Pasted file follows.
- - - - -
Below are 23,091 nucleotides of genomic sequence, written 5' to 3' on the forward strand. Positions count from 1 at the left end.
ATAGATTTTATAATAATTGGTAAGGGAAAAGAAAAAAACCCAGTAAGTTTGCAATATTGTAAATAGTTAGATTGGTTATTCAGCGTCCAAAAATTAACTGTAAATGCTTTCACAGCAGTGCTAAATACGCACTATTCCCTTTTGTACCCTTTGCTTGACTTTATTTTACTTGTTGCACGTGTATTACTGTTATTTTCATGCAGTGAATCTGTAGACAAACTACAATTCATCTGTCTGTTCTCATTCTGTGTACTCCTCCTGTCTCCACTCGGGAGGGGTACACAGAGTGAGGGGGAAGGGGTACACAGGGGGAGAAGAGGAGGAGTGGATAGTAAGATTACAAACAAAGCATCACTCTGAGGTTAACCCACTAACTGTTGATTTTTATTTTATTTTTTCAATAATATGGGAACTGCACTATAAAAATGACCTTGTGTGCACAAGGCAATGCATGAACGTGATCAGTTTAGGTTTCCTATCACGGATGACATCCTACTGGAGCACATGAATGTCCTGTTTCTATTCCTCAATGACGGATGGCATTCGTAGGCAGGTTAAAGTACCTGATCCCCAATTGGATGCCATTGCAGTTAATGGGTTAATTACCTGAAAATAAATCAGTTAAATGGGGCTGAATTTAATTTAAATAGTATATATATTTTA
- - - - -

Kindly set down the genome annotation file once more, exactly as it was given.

Below are 23,091 nucleotides of genomic sequence, written 5' to 3' on the forward strand. Positions count from 1 at the left end.
ATAGATTTTATAATAATTGGTAAGGGAAAAGAAAAAAACCCAGTAAGTTTGCAATATTGTAAATAGTTAGATTGGTTATTCAGCGTCCAAAAATTAACTGTAAATGCTTTCACAGCAGTGCTAAATACGCACTATTCCCTTTTGTACCCTTTGCTTGACTTTATTTTACTTGTTGCACGTGTATTACTGTTATTTTCATGCAGTGAATCTGTAGACAAACTACAATTCATCTGTCTGTTCTCATTCTGTGTACTCCTCCTGTCTCCACTCGGGAGGGGTACACAGAGTGAGGGGGAAGGGGTACACAGGGGGAGAAGAGGAGGAGTGGATAGTAAGATTACAAACAAAGCATCACTCTGAGGTTAACCCACTAACTGTTGATTTTTATTTTATTTTTTCAATAATATGGGAACTGCACTATAAAAATGACCTTGTGTGCACAAGGCAATGCATGAACGTGATCAGTTTAGGTTTCCTATCACGGATGACATCCTACTGGAGCACATGAATGTCCTGTTTCTATTCCTCAATGACGGATGGCATTCGTAGGCAGGTTAAAGTACCTGATCCCCAATTGGATGCCATTGCAGTTAATGGGTTAATTACCTGAAAATAAATCAGTTAAATGGGGCTGAATTTAATTTAAATAGTATATATATTTTA